Koba el-Hawa (Egypte): 6 ‘unique’ tombs discovered
Stone Sarcophagus Found Inside One Of The Discovered Tombs. Photo Courtsey Of The Antiquities Ministry
Six ancient Egyptian tombs dating back to the Late Period (664B.C.-332 B.C.) have been discovered in the ancient cemetery west of Aswan, Minster of Antiquates Mamdouh el-Damaty announced in a statements Sunday.
Photo courtsey of the Antiquities Ministry
The discovery was made in the area of Koba el-Hawa, where there are several tombs for the rulers of Aswan during the Middle Kingdom of Egypt in the period between 2000-1700 B.C.
Limestone Ushabti figurine.Photo courtsey of the Antiquities Ministry
Director of Aswan and Nubia archaeological areas Nasr Salama said that most of the discovered tombs are to be accessed through flight of steps leading to the tomb’s main entrance.
Statue of God Horus.Photo courtsey of the Antiquities Ministry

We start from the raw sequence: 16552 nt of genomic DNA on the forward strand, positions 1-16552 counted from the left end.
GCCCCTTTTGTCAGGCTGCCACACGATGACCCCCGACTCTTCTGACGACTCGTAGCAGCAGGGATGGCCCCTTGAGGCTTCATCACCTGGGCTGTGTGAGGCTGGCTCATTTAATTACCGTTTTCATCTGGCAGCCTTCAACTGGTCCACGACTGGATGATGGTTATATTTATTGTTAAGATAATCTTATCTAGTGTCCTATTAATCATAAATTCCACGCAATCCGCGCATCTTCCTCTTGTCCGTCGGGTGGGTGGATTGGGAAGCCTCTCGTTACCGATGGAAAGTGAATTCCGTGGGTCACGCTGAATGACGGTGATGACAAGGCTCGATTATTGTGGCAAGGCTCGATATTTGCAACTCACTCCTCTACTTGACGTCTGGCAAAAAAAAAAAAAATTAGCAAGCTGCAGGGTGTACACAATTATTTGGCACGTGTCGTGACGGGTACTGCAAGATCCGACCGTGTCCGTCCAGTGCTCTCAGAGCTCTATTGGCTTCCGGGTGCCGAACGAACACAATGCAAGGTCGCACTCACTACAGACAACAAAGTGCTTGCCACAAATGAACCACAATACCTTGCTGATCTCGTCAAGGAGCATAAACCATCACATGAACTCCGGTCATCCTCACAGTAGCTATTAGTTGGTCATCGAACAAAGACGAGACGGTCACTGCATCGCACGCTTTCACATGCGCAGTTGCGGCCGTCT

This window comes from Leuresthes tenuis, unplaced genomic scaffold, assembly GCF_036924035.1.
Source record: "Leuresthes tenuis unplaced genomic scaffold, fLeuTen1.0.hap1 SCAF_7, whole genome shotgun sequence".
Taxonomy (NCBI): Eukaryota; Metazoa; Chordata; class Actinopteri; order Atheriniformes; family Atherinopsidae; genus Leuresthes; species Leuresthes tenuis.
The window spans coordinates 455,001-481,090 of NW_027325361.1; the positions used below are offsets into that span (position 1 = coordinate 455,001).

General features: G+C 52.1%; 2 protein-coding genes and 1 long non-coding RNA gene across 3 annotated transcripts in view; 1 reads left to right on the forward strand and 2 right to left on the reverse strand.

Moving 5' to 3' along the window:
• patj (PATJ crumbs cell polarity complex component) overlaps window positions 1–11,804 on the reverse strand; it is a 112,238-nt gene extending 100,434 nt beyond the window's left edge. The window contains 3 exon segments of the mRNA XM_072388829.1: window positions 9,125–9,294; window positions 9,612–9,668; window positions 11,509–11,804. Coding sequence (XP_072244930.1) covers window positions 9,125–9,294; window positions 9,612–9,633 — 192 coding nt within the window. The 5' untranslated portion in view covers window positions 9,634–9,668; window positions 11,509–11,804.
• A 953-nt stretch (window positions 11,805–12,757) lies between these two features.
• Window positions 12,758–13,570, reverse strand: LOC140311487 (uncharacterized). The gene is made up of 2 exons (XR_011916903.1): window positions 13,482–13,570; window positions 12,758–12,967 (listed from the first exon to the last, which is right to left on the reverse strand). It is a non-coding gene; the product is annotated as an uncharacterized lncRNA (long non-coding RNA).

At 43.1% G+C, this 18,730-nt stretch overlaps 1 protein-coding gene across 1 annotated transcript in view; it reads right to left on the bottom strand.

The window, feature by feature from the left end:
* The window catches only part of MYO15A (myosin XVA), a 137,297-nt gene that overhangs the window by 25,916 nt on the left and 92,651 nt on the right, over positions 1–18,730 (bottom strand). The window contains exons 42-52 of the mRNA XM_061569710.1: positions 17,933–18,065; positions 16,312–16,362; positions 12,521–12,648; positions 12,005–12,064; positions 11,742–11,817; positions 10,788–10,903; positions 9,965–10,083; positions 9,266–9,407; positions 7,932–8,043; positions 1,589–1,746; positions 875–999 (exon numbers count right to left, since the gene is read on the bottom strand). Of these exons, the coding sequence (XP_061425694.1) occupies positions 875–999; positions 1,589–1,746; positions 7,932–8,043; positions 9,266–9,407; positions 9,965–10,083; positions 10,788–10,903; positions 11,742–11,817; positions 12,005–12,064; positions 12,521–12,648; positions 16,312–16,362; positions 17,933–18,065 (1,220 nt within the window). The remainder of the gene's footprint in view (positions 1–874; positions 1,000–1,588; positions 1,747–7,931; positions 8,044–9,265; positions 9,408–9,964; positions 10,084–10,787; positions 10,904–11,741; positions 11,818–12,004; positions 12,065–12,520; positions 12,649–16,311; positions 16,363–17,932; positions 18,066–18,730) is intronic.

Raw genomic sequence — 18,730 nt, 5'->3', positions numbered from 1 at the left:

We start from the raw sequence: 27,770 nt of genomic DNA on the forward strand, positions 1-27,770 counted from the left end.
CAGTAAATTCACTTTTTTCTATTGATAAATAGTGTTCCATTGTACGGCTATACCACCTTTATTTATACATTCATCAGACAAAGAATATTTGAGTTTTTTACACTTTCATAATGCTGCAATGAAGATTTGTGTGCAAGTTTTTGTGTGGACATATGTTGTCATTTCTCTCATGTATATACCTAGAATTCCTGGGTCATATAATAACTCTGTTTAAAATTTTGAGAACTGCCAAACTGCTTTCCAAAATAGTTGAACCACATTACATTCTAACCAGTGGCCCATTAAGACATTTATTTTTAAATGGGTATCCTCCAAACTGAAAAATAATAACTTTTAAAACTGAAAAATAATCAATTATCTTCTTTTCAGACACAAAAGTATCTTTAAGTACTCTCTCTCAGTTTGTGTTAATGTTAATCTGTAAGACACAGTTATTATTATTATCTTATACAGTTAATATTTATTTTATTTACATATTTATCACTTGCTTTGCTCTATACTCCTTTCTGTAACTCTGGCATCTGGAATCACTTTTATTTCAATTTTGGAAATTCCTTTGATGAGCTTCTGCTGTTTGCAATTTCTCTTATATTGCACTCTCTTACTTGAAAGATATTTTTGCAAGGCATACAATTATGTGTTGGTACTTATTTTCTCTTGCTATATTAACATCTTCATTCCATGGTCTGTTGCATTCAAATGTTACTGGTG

The area of the newly discovered tomb, which includes other tombs for some governors in Upper Egypt during the Middle and Old Kingdom of Egypt, was called Ta Si and its capital was the island of Abu, known in Greek as Elephantine.
Entrance to the tombs.Photo courtsey of the Antiquities Ministry
This area includes a number of exceptional tombs, such as the tomb of King Horekhof also known as the only ruler that documented his autobiography, works, and voyages on the walls of his tomb. There is also the tomb of King Hakanb I whose temple was discovered by Egyptian archaeologist Labib Habashi behind the Museum of Aswan in the beginning of the 20th century.